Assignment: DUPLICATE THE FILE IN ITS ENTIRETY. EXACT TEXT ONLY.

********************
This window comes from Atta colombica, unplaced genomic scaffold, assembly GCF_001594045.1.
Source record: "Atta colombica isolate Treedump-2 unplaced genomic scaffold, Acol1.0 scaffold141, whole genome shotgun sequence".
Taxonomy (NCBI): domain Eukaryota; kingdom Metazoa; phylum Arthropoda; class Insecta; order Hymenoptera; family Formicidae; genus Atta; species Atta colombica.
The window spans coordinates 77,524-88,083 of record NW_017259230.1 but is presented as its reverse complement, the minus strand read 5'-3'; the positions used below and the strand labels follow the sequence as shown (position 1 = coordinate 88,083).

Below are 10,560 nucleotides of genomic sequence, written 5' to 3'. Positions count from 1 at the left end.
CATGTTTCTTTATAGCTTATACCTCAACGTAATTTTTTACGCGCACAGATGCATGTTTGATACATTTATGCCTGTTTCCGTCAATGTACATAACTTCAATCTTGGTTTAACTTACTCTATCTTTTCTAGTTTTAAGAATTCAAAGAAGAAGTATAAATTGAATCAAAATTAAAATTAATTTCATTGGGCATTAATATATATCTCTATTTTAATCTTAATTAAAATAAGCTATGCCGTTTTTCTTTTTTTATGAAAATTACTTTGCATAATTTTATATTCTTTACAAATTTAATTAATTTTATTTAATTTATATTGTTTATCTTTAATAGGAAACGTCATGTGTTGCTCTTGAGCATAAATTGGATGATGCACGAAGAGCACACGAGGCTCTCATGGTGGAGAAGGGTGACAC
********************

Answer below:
This window comes from Atta colombica, unplaced genomic scaffold, assembly GCF_001594045.1.
Source record: "Atta colombica isolate Treedump-2 unplaced genomic scaffold, Acol1.0 scaffold141, whole genome shotgun sequence".
Taxonomy (NCBI): domain Eukaryota; kingdom Metazoa; phylum Arthropoda; class Insecta; order Hymenoptera; family Formicidae; genus Atta; species Atta colombica.
The window spans coordinates 77,524-88,083 of record NW_017259230.1 but is presented as its reverse complement, the minus strand read 5'-3'; the positions used below and the strand labels follow the sequence as shown (position 1 = coordinate 88,083).

Below are 10,560 nucleotides of genomic sequence, written 5' to 3'. Positions count from 1 at the left end.
CATGTTTCTTTATAGCTTATACCTCAACGTAATTTTTTACGCGCACAGATGCATGTTTGATACATTTATGCCTGTTTCCGTCAATGTACATAACTTCAATCTTGGTTTAACTTACTCTATCTTTTCTAGTTTTAAGAATTCAAAGAAGAAGTATAAATTGAATCAAAATTAAAATTAATTTCATTGGGCATTAATATATATCTCTATTTTAATCTTAATTAAAATAAGCTATGCCGTTTTTCTTTTTTTATGAAAATTACTTTGCATAATTTTATATTCTTTACAAATTTAATTAATTTTATTTAATTTATATTGTTTATCTTTAATAGGAAACGTCATGTGTTGCTCTTGAGCATAAATTGGATGATGCACGAAGAGCACACGAGGCTCTCATGGTGGAGAAGGGTGACAC